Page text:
In 2010 I travelled alone across China, west to east. In the West I particularly wanted to go and make some work in the Flaming Mountains in Xinjiang. I stayed in Turpan on the edge of the Taklamakan desert and from there, in very poor Chinese, negotiated a driver to take me up into the mountains. The driver arrived in the darkness very early the next morning. He was dressed entirely in black, with slick hair and dark shades. When he silently gestured me into the back of his old blacked-out car I began to wonder if it was such a good idea. Anyway, after we had been driving for several hours I saw some steps leading up the entire flank of one of the mountains. I have never seen anything like it. I asked the driver to stop and explained that I would very much like to go up these steps. He looked at me in his rear view mirror and laughed wildly. However, after much persuasion he agreed to come and, despite his terribly slippery shoes, we made it to the top and were rewarded with staggering views. I never ascertained what the steps were for - the photo below shows some local people who were seemingly working on them - utterly alone and with no other sign of life. This mystery, combined with the barren, almost alien landscape, felt very powerful and when I made the painting it was important to me that there was something symbolic of the humans I had encountered. I spent some time sketching and taking photos but this painting was worked up back in my studio. Many of my large scale paintings completely fill the picture space - to give the impression the landscape is limitless and reflect the claustrophobic uniformity of these places. Unlike a traditional landscape painting, where the eye is often led or directed through the picture I prefer to give the viewer little or no opportunity to move through it. It feels closer to the reality of complete immersion that I often experience in the mountains.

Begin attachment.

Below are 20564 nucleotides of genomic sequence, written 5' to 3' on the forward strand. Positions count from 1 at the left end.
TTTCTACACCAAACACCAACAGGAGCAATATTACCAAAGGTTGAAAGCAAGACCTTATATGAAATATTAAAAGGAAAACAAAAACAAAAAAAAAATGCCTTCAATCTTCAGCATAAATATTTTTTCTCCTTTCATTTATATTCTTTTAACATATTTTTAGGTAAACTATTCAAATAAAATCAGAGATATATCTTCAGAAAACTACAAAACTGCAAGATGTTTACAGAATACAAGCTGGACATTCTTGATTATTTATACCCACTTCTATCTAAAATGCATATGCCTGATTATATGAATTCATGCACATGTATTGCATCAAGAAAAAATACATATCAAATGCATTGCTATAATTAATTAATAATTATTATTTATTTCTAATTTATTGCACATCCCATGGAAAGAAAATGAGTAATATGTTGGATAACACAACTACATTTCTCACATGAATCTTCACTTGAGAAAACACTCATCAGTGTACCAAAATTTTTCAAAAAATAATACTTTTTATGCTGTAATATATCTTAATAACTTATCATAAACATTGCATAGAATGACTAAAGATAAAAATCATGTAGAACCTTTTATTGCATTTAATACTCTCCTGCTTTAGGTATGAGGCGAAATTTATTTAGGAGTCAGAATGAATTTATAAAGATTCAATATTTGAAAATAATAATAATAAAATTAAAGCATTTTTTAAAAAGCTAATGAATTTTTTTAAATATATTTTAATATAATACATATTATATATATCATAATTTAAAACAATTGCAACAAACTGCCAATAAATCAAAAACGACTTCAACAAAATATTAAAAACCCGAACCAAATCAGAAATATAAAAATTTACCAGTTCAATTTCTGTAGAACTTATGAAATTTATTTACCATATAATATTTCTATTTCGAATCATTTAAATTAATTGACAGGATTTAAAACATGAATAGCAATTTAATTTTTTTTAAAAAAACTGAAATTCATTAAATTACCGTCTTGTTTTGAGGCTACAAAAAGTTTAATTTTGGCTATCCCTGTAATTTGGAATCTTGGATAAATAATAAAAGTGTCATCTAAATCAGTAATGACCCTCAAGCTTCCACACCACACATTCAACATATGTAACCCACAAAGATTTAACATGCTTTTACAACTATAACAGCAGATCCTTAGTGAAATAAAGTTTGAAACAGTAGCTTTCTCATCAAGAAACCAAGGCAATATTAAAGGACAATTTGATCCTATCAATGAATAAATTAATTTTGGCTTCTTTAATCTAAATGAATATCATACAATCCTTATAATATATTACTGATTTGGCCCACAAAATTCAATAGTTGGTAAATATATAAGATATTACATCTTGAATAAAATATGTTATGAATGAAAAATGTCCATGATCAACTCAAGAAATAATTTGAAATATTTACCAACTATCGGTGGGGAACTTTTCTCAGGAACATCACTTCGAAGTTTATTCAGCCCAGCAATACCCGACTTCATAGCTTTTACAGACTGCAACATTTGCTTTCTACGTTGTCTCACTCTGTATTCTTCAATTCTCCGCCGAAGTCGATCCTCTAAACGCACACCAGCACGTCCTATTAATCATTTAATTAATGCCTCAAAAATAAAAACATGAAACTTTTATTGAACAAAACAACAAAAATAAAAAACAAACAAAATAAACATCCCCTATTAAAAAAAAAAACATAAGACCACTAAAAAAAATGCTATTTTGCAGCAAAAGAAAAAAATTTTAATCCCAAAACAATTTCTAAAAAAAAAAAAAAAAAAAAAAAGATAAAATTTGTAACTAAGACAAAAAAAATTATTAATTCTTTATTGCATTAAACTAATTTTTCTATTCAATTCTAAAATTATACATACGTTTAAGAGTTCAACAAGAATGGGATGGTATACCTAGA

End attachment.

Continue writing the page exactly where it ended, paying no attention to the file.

Quick sketch done at the top: